At the time I never gave it much thought as it happened on the last shoot day of last season, but I was picking-up with her recently and noticed she was very hard on the partridges. When retrieving a live partridge I noticed she was reluctant to release it and this concerns me. Is this classed as being hard-mouthed?

Mark Whitehouse says: There is no doubt in my mind that a dog can become hard-mouthed as a consequence of an accident or some type of mishandling. Is there any way back at this stage? Probably not, but I can think of several training exercises I would try to see if it was possible to overcome the problem.

First, I would steer clear of any live game at this stage. This means no runners or flappers. Second, when picking-up I would keep retrieves short and simple; nothing complicated and make sure you see her pick-up and deliver to hand. Don’t lose sight of her for one second.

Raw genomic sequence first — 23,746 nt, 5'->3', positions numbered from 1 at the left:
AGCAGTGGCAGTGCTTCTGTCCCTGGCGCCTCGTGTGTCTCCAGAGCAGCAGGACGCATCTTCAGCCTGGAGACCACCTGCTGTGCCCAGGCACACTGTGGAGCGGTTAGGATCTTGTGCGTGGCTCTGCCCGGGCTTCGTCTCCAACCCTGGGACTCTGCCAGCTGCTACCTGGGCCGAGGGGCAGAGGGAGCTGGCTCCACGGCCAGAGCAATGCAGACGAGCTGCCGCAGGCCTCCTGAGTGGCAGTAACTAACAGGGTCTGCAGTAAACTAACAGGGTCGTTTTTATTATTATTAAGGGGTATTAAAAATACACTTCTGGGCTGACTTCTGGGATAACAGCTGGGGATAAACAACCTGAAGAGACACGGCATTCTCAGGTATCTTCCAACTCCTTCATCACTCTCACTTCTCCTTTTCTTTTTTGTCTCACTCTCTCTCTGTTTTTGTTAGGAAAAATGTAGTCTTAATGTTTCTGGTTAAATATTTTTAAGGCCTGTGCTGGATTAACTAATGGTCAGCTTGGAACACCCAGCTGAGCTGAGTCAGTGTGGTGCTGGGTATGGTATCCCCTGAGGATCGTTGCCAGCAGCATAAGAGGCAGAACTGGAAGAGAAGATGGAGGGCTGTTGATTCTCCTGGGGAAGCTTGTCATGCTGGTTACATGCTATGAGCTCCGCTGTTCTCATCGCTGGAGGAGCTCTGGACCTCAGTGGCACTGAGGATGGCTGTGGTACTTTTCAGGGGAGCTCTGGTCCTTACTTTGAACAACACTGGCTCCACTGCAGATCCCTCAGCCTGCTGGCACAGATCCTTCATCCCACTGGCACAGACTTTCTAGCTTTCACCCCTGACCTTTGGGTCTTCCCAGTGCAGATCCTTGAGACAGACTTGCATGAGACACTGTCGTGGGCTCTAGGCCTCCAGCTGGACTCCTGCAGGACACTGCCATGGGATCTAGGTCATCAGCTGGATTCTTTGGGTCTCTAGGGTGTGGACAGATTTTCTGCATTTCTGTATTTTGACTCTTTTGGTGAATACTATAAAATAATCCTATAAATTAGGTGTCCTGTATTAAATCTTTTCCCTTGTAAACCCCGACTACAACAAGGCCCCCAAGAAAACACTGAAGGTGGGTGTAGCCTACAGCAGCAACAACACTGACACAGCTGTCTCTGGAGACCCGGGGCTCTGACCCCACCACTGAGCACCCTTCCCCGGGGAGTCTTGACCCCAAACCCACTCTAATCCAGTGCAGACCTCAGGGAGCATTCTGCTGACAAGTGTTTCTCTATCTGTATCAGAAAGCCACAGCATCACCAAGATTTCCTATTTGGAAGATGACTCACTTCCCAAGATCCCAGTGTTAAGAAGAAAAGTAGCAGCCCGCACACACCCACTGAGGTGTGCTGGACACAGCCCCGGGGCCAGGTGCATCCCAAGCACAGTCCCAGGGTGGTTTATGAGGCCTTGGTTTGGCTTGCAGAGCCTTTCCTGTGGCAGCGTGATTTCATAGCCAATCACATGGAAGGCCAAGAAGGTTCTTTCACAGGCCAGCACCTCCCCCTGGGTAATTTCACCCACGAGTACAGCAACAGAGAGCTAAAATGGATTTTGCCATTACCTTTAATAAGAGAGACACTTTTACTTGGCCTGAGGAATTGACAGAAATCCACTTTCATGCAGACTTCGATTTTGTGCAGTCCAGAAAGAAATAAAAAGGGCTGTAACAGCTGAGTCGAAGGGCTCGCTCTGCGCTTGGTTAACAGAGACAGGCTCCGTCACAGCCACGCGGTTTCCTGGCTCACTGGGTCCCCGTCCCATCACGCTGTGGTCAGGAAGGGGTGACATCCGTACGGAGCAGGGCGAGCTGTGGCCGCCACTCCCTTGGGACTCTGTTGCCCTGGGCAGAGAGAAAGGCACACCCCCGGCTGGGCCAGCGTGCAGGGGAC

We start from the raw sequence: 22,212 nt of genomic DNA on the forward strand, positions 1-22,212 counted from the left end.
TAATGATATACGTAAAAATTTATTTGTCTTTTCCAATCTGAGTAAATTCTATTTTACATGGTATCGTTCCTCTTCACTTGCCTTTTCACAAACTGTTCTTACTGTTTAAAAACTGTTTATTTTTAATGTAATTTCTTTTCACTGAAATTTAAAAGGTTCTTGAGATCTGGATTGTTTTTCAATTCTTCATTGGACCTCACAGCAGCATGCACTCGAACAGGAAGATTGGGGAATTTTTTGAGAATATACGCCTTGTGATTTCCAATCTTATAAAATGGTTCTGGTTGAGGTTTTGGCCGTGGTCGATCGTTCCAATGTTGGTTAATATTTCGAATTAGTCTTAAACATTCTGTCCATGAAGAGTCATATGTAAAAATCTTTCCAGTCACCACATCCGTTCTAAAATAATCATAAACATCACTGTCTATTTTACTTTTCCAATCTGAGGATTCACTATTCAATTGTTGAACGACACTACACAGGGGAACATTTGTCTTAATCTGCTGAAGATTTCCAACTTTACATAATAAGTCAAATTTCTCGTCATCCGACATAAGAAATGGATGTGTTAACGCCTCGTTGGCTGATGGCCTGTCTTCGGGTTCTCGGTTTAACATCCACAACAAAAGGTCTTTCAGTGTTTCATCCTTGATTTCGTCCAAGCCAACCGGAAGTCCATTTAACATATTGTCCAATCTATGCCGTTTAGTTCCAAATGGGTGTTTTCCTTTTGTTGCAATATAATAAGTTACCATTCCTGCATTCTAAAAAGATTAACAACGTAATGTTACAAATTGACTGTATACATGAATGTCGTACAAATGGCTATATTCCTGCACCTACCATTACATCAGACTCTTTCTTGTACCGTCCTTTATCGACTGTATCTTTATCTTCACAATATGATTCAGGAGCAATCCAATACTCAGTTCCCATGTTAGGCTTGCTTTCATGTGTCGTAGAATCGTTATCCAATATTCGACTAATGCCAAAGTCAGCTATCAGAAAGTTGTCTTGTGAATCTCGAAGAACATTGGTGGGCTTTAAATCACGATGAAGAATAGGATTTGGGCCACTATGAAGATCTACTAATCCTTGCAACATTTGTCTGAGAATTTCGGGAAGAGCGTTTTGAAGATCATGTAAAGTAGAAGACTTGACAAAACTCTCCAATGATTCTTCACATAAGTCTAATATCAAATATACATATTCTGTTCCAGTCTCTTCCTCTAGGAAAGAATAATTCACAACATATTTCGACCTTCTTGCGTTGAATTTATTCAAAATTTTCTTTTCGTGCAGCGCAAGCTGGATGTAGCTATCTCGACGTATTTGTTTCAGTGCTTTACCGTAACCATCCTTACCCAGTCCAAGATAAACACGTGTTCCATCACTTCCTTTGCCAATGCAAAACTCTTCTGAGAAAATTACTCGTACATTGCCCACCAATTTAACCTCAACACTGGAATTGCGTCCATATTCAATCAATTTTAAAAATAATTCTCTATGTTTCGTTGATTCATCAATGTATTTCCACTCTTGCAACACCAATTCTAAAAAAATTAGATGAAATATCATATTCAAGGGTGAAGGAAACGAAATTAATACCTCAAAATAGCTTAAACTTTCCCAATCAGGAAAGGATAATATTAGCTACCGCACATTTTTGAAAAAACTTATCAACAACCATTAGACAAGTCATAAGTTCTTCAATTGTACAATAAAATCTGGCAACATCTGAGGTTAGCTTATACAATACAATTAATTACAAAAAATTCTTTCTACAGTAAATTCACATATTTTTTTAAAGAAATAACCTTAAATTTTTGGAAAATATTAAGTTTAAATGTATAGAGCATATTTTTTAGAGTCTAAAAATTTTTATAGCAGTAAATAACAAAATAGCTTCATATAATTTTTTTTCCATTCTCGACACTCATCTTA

Once she has lifted the retrieve, recall her, and as she delivers, teach her the ‘dead’ command. This should prevent her from wanting to hold on to the retrieve. Make sure you work her as often as possible and give her lots of retrieves. This will hopefully push the squirrel incident to the back of her mind. Give her lots of praise if all is well when she retrieves with no complications.

If you feel things are improving and there are no concerns with the short retrieves after a few outings, you could then increase the distance, but don’t allow her any runners or flappers for this season. Remember to give her lots of short retrieves and plenty of praise at the beginning and only increase the distance if you feel things are improving.

Related stories

Advice on how to bond with your gundog

Are you a strict trainer?

Is distance training hard to master?

More gundog training advice